IEEE offers its members a long list of benefits, including insurance plans and career tools, but did you know you also can get a free e-book each month? May’s offering from IEEE-USA is Innovation Conversations—Book 1: The Innovation Process, by William C. Miller. The e-book normally sells for the member price of US $6.39.*
Initially released in 2007, Innovation Conversations was the first book that IEEE-USA published on innovation. “Miller has been an internationally recognized expert on corporate renewal and innovation since the mid-’80s, when he was senior consultant for innovation management at SRI International,” says Georgia Stelluto, IEEE-USA publishing manager, in Washington, D.C. SRI is an independent, nonprofit research organization in Menlo Park, Calif.
The core of the book centers on a four-stage innovation model called the Creative Journey, which Miller developed:
Stage 1: The challenge (deciding what you wish to accomplish and acknowledging the risks along your path).
Stage 2: The focus (tapping into your source of confidence and prioritizing the issues you need to resolve).
Stage 3: The creative solutions (generating ideas and then deciding on the best solution).
Stage 4: The completion (implementing your solution and celebrating what you accomplished and learned along the way).
For Miller, the Creative Journey offers a framework not just for new ideas but also for maintaining the energy—and mindset—needed to continue innovating.
Yes, You Can
Before you can become an innovator, Miller writes, you need to believe you’re capable of doing so. Innovation depends, he says, on two important principles: All jobs require innovation and anybody can be an innovator or contributor to innovation.
Contributing is an important element of Miller’s book. As he points out, coming up with a creative idea is not enough. Innovation depends on putting original thoughts to work to create change, he says.
Innovations are not just new products or technologies; they can be new processes, business models, or ways to create and manage knowledge and corporate cultures. Innovations vary by how much change they create and the impact they have. High-change innovations generally get the most attention, but even small changes can have a huge impact. For example, Miller recounts a story of a Ford Motor Co. worker who figured out how to shave 10 cents off the cost of each vehicle. That might seem like a small change, but consider how the savings add up given the millions of vehicles Ford produces.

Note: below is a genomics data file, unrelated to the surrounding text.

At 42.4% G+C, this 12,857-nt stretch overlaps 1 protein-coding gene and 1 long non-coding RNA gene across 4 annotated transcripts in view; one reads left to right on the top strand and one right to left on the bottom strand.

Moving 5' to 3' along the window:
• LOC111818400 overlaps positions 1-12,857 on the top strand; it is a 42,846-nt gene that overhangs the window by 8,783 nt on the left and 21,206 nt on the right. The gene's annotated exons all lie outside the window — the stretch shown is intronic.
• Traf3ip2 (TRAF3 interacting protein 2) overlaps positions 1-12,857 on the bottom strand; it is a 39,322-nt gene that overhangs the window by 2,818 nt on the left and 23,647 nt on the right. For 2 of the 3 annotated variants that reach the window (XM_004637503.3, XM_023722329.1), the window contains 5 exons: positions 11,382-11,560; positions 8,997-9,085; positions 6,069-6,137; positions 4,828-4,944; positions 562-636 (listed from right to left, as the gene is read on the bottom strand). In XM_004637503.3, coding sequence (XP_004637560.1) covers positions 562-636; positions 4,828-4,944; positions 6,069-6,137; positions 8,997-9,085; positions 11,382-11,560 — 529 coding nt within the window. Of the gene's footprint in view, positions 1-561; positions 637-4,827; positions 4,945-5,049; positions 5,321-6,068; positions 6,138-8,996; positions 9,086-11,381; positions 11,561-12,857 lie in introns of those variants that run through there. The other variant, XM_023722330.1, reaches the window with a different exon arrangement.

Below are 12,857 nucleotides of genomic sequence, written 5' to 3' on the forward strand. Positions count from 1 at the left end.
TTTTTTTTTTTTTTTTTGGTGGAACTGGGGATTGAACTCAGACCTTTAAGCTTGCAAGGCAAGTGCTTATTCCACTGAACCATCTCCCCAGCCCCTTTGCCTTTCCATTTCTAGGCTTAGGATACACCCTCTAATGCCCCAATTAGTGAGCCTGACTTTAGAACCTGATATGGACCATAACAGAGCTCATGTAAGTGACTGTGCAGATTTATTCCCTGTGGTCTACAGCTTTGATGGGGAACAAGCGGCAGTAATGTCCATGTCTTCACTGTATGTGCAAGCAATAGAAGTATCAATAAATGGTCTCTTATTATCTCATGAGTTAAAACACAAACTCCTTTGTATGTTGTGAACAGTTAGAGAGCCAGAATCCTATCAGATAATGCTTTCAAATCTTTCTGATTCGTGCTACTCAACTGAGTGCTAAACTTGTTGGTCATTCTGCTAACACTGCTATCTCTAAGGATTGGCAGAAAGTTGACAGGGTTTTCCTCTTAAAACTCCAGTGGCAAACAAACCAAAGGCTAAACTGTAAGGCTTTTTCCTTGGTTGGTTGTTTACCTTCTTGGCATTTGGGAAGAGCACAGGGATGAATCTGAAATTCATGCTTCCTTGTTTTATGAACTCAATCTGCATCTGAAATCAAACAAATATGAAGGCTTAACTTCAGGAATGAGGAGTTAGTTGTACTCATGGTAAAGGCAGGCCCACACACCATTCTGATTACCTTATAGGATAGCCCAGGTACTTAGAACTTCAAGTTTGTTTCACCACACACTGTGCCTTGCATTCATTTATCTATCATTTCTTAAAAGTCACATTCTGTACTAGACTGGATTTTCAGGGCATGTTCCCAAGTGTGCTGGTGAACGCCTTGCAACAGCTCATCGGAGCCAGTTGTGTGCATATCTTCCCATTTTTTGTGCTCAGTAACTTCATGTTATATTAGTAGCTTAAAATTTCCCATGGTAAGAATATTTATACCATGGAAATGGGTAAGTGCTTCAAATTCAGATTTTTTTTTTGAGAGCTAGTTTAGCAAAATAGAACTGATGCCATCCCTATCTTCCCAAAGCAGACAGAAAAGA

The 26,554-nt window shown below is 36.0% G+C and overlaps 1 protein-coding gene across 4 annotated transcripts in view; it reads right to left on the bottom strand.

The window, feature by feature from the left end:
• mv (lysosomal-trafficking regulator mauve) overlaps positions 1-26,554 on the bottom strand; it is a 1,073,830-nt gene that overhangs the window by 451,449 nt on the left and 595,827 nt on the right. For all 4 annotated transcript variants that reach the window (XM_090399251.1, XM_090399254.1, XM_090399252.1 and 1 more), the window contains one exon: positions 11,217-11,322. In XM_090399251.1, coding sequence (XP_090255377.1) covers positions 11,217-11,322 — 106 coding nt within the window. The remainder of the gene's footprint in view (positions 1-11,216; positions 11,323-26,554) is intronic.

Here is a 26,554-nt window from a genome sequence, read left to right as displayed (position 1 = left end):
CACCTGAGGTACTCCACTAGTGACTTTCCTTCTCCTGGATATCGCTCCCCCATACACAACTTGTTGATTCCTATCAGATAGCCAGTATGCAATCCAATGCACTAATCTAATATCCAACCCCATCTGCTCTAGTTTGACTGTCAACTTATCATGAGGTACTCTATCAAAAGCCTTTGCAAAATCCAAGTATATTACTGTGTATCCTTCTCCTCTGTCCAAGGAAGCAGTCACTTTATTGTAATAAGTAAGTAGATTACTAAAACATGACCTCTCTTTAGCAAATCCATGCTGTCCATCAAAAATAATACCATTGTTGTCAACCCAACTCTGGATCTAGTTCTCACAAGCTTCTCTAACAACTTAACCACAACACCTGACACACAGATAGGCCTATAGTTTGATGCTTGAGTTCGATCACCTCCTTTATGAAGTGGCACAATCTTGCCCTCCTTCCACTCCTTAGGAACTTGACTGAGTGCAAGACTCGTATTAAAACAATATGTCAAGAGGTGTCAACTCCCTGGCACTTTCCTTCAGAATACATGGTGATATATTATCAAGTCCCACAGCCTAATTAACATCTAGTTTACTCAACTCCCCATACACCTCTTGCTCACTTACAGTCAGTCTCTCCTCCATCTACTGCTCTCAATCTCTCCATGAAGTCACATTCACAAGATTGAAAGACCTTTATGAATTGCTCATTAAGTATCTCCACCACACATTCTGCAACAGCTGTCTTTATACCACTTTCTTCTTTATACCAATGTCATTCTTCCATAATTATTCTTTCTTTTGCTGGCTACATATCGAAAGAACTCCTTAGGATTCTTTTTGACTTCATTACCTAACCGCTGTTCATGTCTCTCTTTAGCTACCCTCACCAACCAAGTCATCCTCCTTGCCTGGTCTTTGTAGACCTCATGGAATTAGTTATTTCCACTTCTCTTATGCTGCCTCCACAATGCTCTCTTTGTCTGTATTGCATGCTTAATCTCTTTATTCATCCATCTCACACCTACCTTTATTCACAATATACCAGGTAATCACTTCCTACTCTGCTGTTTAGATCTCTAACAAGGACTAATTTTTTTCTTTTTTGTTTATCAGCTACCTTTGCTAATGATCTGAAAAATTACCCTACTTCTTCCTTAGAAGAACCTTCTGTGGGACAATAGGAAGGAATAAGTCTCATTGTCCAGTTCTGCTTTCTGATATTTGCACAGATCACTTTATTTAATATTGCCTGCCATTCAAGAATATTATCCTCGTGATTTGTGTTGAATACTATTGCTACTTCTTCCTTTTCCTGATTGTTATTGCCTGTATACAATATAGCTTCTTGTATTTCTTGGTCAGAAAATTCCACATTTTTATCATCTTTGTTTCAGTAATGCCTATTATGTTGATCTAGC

Innovation Is Conversation
Following the Creative Journey model alone is insufficient, Miller says. Innovation also requires conversations—with yourself and with the people around you.
First you must decide what innovation means to you and your work. Often that involves reflecting on how you solved a problem in the past. Miller suggests you ask yourself questions, like What were your goals? and What was at stake? Also ask What was it about you—your values, your experience, your character—that gave you the confidence to think you could solve your problem? Consider, too, the ideas and options you discarded. That can help you understand the thought process behind your decisions.
Remember that innovation does not occur in a vacuum. Bringing aboutchange usually requires teams, goals, an examination of the values at play, and a commitment from all players.
Innovative ideas often meet resistance from the fear of failure or a push not to rock the boat, but Miller outlines several ways to minimize such anxieties.
“As we become more experienced and skilled in the art and discipline of innovation,” Miller writes, “we become more self-confident. We look for opportunities to exercise our innovative muscles. Challenges are more inviting, uncertainties more engaging, and solutions more innovative.”
The book’s final chapters point out that each of us can make a difference. “It’s hard to appreciate the impact of one raindrop until hundreds of thousands of drops start producing a flood,” Miller says. “But it is this awareness that we need to bring to our innovative work, even if we believe we’re only doing a small project for a small business in a small town. In the global age, everything can have an impact.”
Innovation Conversations may be downloaded for free until 31 May using your IEEE Web account. The next free e-book is scheduled to be available 1 June.
*This article has been corrected from the original version.